If I Disappear by Eliza Jane Brazier
This was not a particularly clever mystery which tries to be a sinister take on the true crime phenomenon. This was not fascinating, propulsive, twisty, exciting, tense or full of suprises. Sera is a saddo loser who has a disconcerting obsession with a true crime podcast. When the podcast host, Rachel, goes missing. Sera vehemently rejects logic and sense and goes looking for her.
Sera faces seismic backlash for her unwavering loyalty to someone she's never met. Her decision to look for the revered Rachel is irrevocable and causes confrontation and upset. There is an unsubtle sense of impending cataclysm and things go horribly wrong. The horribly misguided Sera sees everyone as tormentors. The circumstances around Rachel's disppearance grow increasingly mysterious. Sera faces callousness, condescension and self-righteousness.
This was whimsically absurd and absurdly poor and incomprehensibly weak. Sera makes endless false assumptions as she denies implacable reality. There are particularly antagonistic types, laughably heavy foreboding and dreadful consequences. Implacable reality leads to a hideous set of cirumstances and a devastating understanding.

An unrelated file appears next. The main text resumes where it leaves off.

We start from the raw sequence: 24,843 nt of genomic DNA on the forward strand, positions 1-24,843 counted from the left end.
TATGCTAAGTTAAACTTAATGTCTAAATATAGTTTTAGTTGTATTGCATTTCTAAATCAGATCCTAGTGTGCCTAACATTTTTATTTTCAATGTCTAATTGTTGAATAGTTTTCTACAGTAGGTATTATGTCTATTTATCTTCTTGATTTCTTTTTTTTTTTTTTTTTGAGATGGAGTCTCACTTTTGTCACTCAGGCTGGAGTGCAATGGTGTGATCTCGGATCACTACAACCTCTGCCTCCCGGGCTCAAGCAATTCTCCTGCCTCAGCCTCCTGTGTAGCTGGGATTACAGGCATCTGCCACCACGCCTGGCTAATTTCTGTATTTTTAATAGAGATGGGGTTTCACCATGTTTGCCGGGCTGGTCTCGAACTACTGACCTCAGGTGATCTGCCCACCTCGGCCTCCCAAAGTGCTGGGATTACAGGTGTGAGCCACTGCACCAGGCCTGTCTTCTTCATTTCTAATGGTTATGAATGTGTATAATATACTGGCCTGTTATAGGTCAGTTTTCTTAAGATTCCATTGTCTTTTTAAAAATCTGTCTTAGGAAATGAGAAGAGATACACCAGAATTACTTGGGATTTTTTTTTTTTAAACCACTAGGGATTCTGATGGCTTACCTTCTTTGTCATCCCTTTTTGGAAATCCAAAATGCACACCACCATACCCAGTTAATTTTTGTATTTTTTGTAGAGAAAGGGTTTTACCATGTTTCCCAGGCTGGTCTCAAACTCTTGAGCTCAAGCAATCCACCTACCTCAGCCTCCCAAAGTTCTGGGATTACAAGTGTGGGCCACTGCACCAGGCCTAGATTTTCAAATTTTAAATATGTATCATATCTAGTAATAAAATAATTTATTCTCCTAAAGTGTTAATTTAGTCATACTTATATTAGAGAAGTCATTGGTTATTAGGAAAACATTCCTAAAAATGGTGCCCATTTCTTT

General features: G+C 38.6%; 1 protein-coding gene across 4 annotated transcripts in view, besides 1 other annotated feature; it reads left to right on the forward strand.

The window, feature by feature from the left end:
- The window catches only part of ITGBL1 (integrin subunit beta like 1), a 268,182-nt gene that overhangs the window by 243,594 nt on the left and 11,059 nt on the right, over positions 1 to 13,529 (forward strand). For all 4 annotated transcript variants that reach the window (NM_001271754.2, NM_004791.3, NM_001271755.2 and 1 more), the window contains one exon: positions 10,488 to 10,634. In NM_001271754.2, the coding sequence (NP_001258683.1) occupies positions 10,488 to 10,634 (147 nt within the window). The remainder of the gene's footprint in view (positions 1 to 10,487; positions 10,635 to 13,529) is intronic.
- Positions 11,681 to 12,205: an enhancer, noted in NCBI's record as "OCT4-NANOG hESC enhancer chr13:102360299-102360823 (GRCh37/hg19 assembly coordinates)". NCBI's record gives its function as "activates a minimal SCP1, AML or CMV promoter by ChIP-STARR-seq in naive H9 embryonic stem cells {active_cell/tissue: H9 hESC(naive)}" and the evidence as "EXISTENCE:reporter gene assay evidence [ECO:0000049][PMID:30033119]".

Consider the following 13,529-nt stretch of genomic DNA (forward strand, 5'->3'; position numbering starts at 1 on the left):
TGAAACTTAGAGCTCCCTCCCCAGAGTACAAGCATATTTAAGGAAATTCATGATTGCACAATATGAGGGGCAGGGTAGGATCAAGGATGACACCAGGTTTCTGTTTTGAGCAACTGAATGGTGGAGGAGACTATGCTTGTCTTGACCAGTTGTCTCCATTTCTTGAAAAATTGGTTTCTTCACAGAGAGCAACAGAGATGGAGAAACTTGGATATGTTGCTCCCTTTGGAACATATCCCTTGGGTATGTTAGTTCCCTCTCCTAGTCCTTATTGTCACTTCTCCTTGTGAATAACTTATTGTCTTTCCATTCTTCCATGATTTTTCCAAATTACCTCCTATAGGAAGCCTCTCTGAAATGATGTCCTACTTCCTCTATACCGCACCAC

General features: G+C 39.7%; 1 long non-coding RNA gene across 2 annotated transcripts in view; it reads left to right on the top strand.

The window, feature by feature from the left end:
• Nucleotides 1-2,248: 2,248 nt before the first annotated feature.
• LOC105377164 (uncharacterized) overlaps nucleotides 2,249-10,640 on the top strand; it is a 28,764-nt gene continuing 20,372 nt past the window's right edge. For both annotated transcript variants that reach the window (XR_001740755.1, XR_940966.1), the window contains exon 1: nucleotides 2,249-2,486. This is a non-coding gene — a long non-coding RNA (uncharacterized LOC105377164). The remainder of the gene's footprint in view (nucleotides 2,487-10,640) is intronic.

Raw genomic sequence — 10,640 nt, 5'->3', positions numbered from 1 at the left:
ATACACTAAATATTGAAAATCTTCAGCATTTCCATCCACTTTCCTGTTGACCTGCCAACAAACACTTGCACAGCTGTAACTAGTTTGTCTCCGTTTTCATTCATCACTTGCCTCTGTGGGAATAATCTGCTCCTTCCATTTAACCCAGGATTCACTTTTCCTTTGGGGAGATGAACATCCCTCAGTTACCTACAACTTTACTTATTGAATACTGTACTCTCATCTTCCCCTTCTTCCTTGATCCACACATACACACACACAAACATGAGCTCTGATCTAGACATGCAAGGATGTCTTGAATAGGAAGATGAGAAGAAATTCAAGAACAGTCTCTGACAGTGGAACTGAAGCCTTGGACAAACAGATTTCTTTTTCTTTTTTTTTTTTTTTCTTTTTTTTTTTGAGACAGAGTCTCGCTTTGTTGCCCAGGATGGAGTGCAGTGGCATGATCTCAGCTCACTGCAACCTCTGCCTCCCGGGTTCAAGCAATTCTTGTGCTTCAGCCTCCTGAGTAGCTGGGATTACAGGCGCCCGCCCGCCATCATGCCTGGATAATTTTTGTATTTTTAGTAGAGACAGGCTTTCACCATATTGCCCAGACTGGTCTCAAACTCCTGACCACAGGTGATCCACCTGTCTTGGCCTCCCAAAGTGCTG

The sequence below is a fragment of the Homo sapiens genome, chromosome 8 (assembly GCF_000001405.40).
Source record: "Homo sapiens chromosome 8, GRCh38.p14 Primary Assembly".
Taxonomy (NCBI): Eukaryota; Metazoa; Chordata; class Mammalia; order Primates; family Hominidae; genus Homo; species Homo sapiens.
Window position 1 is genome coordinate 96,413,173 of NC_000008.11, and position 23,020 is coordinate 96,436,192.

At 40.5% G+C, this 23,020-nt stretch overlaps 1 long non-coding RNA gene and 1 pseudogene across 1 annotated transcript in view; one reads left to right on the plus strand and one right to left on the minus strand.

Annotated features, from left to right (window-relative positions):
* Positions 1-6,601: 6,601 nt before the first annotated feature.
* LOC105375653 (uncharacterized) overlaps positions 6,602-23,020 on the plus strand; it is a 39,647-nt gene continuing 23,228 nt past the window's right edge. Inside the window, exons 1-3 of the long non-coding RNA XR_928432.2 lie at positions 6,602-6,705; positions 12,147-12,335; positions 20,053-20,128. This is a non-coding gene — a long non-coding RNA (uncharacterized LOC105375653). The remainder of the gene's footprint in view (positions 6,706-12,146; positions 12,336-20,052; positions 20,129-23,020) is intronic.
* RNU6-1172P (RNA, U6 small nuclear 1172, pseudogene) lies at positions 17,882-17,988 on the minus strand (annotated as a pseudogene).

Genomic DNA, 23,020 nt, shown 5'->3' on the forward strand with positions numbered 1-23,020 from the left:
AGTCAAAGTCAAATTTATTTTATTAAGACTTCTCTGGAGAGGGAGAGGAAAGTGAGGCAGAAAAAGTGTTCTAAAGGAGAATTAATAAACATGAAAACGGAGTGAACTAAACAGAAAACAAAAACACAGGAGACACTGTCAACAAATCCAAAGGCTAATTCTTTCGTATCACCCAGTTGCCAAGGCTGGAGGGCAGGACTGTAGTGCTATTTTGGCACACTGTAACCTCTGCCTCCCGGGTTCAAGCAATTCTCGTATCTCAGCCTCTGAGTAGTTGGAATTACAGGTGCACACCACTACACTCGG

If this had serious intent, it lacks conventional thinking. Sera causes dreadful harm with her cackhanded meddling and uncertainty about where the truth lay. Things go inexorably bad. This was not incredibly moving.
“Now you are gone and no one is looking.”
“Imbued with evil.”
“Everything here is falling apart or being swallowed up by blackberries.”
“A long, long time ago.”
“Liked to cause trouble.”
“Well, that was pleasant.”
“Social discomfort and disappointment.”
“You are not a stunt queen or a falsely accused or a Gone Girl.”
“Seems like a nice guy, but isn't a role he has cultivated?”
“Who hadn't even realized she was gone.”
“And that's when Mom brought out the will. You can imagine it was a pretty exciting Easter dinner.”